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This article in CS

  1. Vol. 20 No. 2, p. 235-239
     
    Received: June 29, 1979
    Published: Mar, 1980


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doi:10.2135/cropsci1980.0011183X002000020021x

Influence of Mechanical Damage and Fungicide Seed Treatments on Germination and Stand with Cottonseed1

  1. Janet A. Green and
  2. Earl B. Minton2

Abstract

Abstract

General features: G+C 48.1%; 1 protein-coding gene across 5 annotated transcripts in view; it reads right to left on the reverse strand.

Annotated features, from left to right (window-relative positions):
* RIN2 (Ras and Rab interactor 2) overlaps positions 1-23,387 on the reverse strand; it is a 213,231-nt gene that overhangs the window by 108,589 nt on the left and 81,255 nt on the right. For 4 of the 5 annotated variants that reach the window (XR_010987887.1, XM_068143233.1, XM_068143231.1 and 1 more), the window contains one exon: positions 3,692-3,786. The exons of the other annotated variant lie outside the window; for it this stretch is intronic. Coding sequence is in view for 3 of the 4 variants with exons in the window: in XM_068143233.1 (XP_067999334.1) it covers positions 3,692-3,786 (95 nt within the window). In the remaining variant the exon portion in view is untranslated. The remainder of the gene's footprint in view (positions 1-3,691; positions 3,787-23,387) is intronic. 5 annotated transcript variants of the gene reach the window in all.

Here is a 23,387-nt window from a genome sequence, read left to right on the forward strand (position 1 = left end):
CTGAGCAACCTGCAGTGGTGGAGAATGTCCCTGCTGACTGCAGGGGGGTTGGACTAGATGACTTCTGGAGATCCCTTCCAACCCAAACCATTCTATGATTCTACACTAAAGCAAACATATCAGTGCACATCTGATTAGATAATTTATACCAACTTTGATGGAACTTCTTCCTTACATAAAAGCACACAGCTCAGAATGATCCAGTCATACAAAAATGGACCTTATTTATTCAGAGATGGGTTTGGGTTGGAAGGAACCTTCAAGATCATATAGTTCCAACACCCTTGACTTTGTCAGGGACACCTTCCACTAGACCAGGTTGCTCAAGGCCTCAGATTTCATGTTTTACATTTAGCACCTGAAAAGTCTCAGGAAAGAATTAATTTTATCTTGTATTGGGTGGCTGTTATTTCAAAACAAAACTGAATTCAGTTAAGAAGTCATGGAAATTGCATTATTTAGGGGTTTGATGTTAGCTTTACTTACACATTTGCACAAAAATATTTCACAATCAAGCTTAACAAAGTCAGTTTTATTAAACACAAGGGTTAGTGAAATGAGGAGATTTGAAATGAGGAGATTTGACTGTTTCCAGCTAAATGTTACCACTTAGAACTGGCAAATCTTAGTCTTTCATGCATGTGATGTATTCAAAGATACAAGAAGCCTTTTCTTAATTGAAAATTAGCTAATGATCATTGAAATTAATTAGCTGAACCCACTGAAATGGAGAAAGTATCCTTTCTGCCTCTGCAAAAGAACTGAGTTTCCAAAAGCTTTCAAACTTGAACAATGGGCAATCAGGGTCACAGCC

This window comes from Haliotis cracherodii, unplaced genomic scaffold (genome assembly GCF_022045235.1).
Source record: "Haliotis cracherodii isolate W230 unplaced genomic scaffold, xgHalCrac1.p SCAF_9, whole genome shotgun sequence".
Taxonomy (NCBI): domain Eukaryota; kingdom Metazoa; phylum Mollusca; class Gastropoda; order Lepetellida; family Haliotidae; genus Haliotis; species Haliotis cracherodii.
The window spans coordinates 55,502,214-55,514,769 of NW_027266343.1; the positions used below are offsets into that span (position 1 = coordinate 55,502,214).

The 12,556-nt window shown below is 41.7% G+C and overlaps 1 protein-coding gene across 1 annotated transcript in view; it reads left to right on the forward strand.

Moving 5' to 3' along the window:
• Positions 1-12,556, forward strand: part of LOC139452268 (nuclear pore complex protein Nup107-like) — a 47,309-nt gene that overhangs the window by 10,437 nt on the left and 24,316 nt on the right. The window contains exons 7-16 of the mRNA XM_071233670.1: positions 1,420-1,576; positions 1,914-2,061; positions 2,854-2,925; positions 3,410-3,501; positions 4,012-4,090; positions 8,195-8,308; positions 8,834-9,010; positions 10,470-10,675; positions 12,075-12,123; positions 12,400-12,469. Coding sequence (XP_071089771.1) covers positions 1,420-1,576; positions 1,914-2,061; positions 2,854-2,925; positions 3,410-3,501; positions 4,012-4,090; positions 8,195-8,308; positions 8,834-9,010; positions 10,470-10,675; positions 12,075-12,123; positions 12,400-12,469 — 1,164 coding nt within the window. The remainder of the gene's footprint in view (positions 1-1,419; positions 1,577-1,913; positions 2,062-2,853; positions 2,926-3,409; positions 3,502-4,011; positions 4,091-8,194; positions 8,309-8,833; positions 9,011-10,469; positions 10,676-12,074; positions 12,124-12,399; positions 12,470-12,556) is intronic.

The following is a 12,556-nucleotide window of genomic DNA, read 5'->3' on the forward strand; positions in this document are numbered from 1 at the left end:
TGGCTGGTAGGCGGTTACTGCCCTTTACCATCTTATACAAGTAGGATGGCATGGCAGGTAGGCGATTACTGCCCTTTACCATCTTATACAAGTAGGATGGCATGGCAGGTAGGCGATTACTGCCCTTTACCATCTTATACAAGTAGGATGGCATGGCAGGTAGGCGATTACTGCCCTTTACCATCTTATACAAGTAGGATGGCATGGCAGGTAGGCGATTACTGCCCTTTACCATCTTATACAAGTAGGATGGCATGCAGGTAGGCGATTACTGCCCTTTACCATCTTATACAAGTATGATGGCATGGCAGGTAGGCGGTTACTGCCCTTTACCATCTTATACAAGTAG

Mechanical damage to the seed coat of cotton (Gossypium hirsutum L.) seeds may occur during harvesting, ginning, and processing. The extent of damage vanes considerably among seed lots and it is impossible to remove all damaged seed while processing seed for planting. Fungicide-treated and non-treated seed with damaged seed coats germinate slower and produce poorer stands than seed with nondamaged seed coats. The percentage germination at standard temperatures in the laboratory and the stands and seedling growth in the greenhouse were inversely related to the extent of damage to the seed coat of acid-delinted cottonseed. Scratches or cracks in the seed coats that did not expose the embryonic tissues adversely affected germination and stand less than did damage that exposed the embryonic tissues. Coating cottonseed with fungicides improved the performance of all seed classes, but the most improvement was obtained from seed with a damaged seed coat. However, no fungicide treatment completely compensated for the damage to the seed coat.

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